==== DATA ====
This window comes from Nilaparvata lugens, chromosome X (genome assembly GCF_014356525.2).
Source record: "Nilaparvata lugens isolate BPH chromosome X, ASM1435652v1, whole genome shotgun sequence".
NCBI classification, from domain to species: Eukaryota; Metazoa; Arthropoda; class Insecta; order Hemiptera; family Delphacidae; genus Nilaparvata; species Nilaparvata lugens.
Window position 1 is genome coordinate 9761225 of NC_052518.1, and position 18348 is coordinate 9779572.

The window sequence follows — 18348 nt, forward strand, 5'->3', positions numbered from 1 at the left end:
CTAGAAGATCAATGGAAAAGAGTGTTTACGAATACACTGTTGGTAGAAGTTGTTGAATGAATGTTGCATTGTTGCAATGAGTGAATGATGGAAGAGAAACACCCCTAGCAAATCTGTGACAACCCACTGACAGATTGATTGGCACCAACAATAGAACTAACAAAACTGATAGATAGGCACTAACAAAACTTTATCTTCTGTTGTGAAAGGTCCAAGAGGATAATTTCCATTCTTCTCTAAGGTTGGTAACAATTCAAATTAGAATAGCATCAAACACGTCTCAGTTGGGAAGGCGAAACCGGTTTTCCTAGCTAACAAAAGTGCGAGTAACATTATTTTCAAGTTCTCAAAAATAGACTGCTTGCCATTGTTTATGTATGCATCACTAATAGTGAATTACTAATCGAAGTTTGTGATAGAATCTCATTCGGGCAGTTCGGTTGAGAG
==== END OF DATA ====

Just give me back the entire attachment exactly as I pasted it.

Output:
This window comes from Nilaparvata lugens, chromosome X (genome assembly GCF_014356525.2).
Source record: "Nilaparvata lugens isolate BPH chromosome X, ASM1435652v1, whole genome shotgun sequence".
NCBI classification, from domain to species: Eukaryota; Metazoa; Arthropoda; class Insecta; order Hemiptera; family Delphacidae; genus Nilaparvata; species Nilaparvata lugens.
Window position 1 is genome coordinate 9761225 of NC_052518.1, and position 18348 is coordinate 9779572.

The window sequence follows — 18348 nt, forward strand, 5'->3', positions numbered from 1 at the left end:
CTAGAAGATCAATGGAAAAGAGTGTTTACGAATACACTGTTGGTAGAAGTTGTTGAATGAATGTTGCATTGTTGCAATGAGTGAATGATGGAAGAGAAACACCCCTAGCAAATCTGTGACAACCCACTGACAGATTGATTGGCACCAACAATAGAACTAACAAAACTGATAGATAGGCACTAACAAAACTTTATCTTCTGTTGTGAAAGGTCCAAGAGGATAATTTCCATTCTTCTCTAAGGTTGGTAACAATTCAAATTAGAATAGCATCAAACACGTCTCAGTTGGGAAGGCGAAACCGGTTTTCCTAGCTAACAAAAGTGCGAGTAACATTATTTTCAAGTTCTCAAAAATAGACTGCTTGCCATTGTTTATGTATGCATCACTAATAGTGAATTACTAATCGAAGTTTGTGATAGAATCTCATTCGGGCAGTTCGGTTGAGAG